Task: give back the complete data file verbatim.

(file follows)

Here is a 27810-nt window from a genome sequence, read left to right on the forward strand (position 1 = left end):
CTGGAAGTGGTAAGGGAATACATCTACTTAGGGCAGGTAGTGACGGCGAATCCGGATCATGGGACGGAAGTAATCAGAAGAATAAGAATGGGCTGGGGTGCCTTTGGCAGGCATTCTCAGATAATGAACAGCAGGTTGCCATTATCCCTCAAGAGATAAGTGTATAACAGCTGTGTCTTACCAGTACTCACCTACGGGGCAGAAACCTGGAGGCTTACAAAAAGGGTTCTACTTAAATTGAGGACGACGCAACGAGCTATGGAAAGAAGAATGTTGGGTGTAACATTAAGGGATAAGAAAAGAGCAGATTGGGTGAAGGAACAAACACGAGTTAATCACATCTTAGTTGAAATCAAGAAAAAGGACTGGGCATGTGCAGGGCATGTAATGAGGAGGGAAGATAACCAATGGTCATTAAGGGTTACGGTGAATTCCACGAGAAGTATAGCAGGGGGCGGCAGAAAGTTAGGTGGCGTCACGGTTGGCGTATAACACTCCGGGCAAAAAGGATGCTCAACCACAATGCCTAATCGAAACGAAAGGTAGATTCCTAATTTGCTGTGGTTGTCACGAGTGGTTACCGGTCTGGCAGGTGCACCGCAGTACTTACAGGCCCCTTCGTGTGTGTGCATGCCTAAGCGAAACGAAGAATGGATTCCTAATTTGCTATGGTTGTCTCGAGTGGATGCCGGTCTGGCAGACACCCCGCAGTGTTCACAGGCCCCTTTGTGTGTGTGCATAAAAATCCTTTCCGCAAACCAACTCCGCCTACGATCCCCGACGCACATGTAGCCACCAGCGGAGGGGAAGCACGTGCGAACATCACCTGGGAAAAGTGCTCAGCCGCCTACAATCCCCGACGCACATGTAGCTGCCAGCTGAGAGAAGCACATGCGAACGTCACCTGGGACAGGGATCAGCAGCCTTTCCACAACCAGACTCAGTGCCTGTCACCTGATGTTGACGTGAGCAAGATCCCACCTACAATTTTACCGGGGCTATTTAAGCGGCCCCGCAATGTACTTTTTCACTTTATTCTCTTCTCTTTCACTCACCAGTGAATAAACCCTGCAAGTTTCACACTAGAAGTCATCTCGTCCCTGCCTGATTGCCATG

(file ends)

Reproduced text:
Here is a 27810-nt window from a genome sequence, read left to right on the forward strand (position 1 = left end):
CTGGAAGTGGTAAGGGAATACATCTACTTAGGGCAGGTAGTGACGGCGAATCCGGATCATGGGACGGAAGTAATCAGAAGAATAAGAATGGGCTGGGGTGCCTTTGGCAGGCATTCTCAGATAATGAACAGCAGGTTGCCATTATCCCTCAAGAGATAAGTGTATAACAGCTGTGTCTTACCAGTACTCACCTACGGGGCAGAAACCTGGAGGCTTACAAAAAGGGTTCTACTTAAATTGAGGACGACGCAACGAGCTATGGAAAGAAGAATGTTGGGTGTAACATTAAGGGATAAGAAAAGAGCAGATTGGGTGAAGGAACAAACACGAGTTAATCACATCTTAGTTGAAATCAAGAAAAAGGACTGGGCATGTGCAGGGCATGTAATGAGGAGGGAAGATAACCAATGGTCATTAAGGGTTACGGTGAATTCCACGAGAAGTATAGCAGGGGGCGGCAGAAAGTTAGGTGGCGTCACGGTTGGCGTATAACACTCCGGGCAAAAAGGATGCTCAACCACAATGCCTAATCGAAACGAAAGGTAGATTCCTAATTTGCTGTGGTTGTCACGAGTGGTTACCGGTCTGGCAGGTGCACCGCAGTACTTACAGGCCCCTTCGTGTGTGTGCATGCCTAAGCGAAACGAAGAATGGATTCCTAATTTGCTATGGTTGTCTCGAGTGGATGCCGGTCTGGCAGACACCCCGCAGTGTTCACAGGCCCCTTTGTGTGTGTGCATAAAAATCCTTTCCGCAAACCAACTCCGCCTACGATCCCCGACGCACATGTAGCCACCAGCGGAGGGGAAGCACGTGCGAACATCACCTGGGAAAAGTGCTCAGCCGCCTACAATCCCCGACGCACATGTAGCTGCCAGCTGAGAGAAGCACATGCGAACGTCACCTGGGACAGGGATCAGCAGCCTTTCCACAACCAGACTCAGTGCCTGTCACCTGATGTTGACGTGAGCAAGATCCCACCTACAATTTTACCGGGGCTATTTAAGCGGCCCCGCAATGTACTTTTTCACTTTATTCTCTTCTCTTTCACTCACCAGTGAATAAACCCTGCAAGTTTCACACTAGAAGTCATCTCGTCCCTGCCTGATTGCCATG